World Leaders React With Shock, Outrage and Calls for Solidarity After Paris Attacks

Syrian President Bashar Assad says 'savage' attacks are similar to what his people have endured in years of civil war.

French President Francois Hollande (C), flanked by French Interior Minister Bernard Cazeneuve (L) and French Prime Minister manuel Valls (R) addresses reporters near the Bataclan concert hall in central Paris, early on November 14, 2015.

World leaders responded with shock and pledges of solidarity for France following the killing of scores of people in attacks in Paris on Friday night, though there was little action any could immediately take.

Pope Francis on Saturday condemned the killings in Paris as unjustifiable "inhuman" acts that left him shaken and pained. 

"There is no justification for these things," he said in an extremely somber voice in a telephone call to an Italian Catholic television station. "This is not human," he said, adding that he was praying for the victims, their families and all the French people. 

The United Nations Security Council issued a statement condemning "barbaric and cowardly terrorist attacks" involving assailants using guns and bombs at several venues, including the national sports stadium and a concert hall.

Divided on many issues, including on the war in Syria that has fueled Islamist violence, the United States and Russia both voiced their support in messages to French President Francois Hollande.

"Once again we've seen an outrageous attempt to terrorize innocent civilians," said U.S. President Barack Obama. "We stand prepared and ready to provide whatever assistance that the government and the people of France need."

"Those who think that they can terrorize the people of France or the values that they stand for are wrong," Obama said.

Russian President Vladimir Putin sent his deep condolences to Hollande and all the people of France following the "horrible terrorist attacks in Paris", the Kremlin said in a statement.

"Russia strongly condemns this inhumane killing and is ready to provide any and all assistance to investigate these terrorist crimes."

Turkey, which hosts the G20 summit of world leaders this weekend, condemned attacks as a crime against humanity, vowing full cooperation with France and its allies in the fight against terrorism.

"These attacks are not only against the French people but all humanity, democracy, freedoms and universal values," Prime Minister Ahmet Davutoglu's office said. "Turkey is in full cooperation with France and other allied countries in the fight against terrorism ... and we will fight with full determination."

President Tayyip Erdogan condemned the Paris attacks on Twitter and sent condolences to his French counterpart and the French people.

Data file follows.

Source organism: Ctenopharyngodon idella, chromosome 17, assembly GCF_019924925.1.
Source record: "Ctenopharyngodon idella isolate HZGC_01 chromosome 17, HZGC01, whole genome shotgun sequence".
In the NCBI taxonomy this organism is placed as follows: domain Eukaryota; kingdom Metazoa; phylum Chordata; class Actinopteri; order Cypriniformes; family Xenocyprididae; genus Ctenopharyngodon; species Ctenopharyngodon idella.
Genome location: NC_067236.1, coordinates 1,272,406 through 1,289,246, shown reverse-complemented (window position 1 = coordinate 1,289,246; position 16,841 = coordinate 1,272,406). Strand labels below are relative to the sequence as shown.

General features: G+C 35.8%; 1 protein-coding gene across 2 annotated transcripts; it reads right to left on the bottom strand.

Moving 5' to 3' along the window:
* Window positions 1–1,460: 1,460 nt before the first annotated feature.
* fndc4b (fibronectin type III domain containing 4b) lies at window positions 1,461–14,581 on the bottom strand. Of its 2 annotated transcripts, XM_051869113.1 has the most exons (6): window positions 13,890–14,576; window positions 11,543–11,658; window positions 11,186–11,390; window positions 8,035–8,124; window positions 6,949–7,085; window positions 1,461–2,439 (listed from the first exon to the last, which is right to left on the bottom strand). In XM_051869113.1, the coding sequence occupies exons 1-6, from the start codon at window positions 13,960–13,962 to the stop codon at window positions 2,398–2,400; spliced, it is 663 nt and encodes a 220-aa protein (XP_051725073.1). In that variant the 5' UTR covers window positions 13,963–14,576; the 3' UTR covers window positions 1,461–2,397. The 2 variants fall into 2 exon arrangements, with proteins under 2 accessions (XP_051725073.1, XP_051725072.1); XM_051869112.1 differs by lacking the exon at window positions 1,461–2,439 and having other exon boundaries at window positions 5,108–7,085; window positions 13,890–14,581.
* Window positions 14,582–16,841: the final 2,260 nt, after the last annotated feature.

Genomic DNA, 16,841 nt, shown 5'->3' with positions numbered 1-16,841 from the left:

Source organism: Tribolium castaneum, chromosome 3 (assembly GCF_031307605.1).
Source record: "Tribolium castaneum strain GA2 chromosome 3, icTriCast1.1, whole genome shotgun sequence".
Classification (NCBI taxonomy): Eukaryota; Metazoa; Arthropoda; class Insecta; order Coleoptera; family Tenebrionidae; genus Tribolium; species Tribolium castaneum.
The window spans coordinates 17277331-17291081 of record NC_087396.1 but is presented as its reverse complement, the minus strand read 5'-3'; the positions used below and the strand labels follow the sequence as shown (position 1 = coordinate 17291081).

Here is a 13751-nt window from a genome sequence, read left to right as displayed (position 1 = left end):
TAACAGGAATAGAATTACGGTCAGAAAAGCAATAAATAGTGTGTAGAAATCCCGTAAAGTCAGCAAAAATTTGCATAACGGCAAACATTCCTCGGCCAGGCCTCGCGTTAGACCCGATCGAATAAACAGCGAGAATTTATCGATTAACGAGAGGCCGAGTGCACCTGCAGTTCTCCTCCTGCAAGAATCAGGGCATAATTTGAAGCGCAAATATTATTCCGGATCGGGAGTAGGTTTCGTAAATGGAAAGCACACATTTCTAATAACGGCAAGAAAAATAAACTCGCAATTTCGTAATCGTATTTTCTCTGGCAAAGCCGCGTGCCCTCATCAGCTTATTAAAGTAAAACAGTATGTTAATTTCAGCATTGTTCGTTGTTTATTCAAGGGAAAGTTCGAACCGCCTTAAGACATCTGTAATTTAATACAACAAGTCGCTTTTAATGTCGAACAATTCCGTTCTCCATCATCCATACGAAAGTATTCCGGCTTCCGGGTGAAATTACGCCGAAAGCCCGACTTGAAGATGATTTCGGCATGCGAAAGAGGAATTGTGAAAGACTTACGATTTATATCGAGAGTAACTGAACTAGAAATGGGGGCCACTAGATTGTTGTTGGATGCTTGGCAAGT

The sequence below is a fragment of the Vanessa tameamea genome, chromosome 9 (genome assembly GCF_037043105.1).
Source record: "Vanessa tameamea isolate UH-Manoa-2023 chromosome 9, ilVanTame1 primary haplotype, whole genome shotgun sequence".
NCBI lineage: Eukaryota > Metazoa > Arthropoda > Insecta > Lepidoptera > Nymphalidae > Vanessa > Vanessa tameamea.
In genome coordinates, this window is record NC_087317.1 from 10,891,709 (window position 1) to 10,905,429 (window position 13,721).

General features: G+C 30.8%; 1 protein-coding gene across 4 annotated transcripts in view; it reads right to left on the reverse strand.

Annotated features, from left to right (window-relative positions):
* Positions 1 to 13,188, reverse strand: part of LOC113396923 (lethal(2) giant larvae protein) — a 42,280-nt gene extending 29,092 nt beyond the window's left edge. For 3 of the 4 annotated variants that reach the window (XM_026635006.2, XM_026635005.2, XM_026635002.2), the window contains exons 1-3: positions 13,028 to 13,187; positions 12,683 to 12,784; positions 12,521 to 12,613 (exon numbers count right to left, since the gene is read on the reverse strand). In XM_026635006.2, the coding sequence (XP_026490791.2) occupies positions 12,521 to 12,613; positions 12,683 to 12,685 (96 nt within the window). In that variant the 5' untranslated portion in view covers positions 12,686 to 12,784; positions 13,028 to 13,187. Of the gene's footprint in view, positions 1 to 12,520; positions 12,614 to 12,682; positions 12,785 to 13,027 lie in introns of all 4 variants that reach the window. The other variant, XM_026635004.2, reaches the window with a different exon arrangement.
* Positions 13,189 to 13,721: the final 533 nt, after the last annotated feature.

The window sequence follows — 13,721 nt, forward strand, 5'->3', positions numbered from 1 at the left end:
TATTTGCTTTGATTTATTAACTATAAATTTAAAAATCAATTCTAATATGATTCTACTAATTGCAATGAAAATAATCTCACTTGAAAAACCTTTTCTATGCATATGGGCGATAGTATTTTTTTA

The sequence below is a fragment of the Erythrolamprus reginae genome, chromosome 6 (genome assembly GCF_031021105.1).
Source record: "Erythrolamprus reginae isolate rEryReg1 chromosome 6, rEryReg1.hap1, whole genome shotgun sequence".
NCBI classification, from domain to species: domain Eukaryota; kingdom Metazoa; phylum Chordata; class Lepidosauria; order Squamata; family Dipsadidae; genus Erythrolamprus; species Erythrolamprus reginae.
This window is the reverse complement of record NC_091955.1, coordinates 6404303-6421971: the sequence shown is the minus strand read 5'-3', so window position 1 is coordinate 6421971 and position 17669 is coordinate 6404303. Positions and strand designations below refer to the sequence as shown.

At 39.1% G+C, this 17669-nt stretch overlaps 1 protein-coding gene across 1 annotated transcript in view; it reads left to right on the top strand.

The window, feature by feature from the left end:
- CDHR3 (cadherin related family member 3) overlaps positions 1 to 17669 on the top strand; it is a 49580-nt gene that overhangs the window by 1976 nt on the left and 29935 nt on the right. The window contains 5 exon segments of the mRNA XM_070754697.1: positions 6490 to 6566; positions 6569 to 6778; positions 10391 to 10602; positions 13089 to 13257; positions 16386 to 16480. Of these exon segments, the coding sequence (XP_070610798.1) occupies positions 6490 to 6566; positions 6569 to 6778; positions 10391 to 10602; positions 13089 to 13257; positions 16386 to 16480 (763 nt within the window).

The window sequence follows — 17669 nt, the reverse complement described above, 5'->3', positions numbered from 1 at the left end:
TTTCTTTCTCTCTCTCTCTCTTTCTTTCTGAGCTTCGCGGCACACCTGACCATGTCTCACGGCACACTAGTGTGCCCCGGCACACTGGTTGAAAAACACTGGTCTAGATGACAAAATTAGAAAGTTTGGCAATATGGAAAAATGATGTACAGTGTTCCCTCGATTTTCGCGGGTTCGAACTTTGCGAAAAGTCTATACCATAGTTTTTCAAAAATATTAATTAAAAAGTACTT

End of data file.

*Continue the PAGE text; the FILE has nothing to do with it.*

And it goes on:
Iranian President Hassan Rohani on Saturday cancelled a visit to Italy and France following deadly attacks in Paris, while the foreign minister decided to attend Vienna talks on Syria to address threats of extremism. In a statement carried by IRNA, Rohani condemned the Paris attacks as an "inhumane crime."

Iran's foreign minister, Mohammad Javad Zarif, told state television that he hopes that "in negotiation with other foreign ministers we can find ways to fight against Islamic State and extremism threats and stop incidents like this."  

The Western defense alliance NATO said it stood with France, a founder member. Secretary-General Jens Stoltenberg said, "I am deeply shocked by the horrific terrorist attacks across Paris tonight. My thoughts are with the families of the victims, with all those affected, and with the people of France.

"We stand strong and united in the fight against terrorism. Terrorism will never defeat democracy."

In Europe, German Chancellor Angela Merkel, whose foreign minister was attending a France-Germany soccer match with Hollande when the stadium was attacked, said, "I am deeply shaken by the news and pictures that are reaching us from Paris.

"The German government is in contact with the French government and has passed on a message of sympathy and solidarity from the German people."

British Prime Minister David Cameron said, "I am shocked by events in Paris tonight. Our thoughts and prayers are with the French people. We will do whatever we can to help."

In Brussels the leaders of European Union institutions, which have been trying to coordinate security responses since the Islamist attacks in Paris in January, joined the chorus.

"I am confident the authorities and the French people will overcome this new trial," European Commission President Jean-Claude Juncker said.

European Council President Donald Tusk said he was following events "with horror." 

China's President Xi Jinping told Hollande on Saturday that his country is ready to join France and the international community in stepping up security cooperation and combating terrorism.

In a telephone call to Hollande, Xi also condemned Friday's attacks, offering condolences to the victims and their families, according to comments published on the Chinese foreign ministry website.

Syrian President Bashar Assad chimed in on Saturday as well, saying that such acts of terror were similar to what his people had faced in years of violent civil war.

"What France suffered from savage terror is what the Syrian people have been enduring for over five years," the Syrian President was quoted as saying on state media and Lebanese TV station al Mayadeen.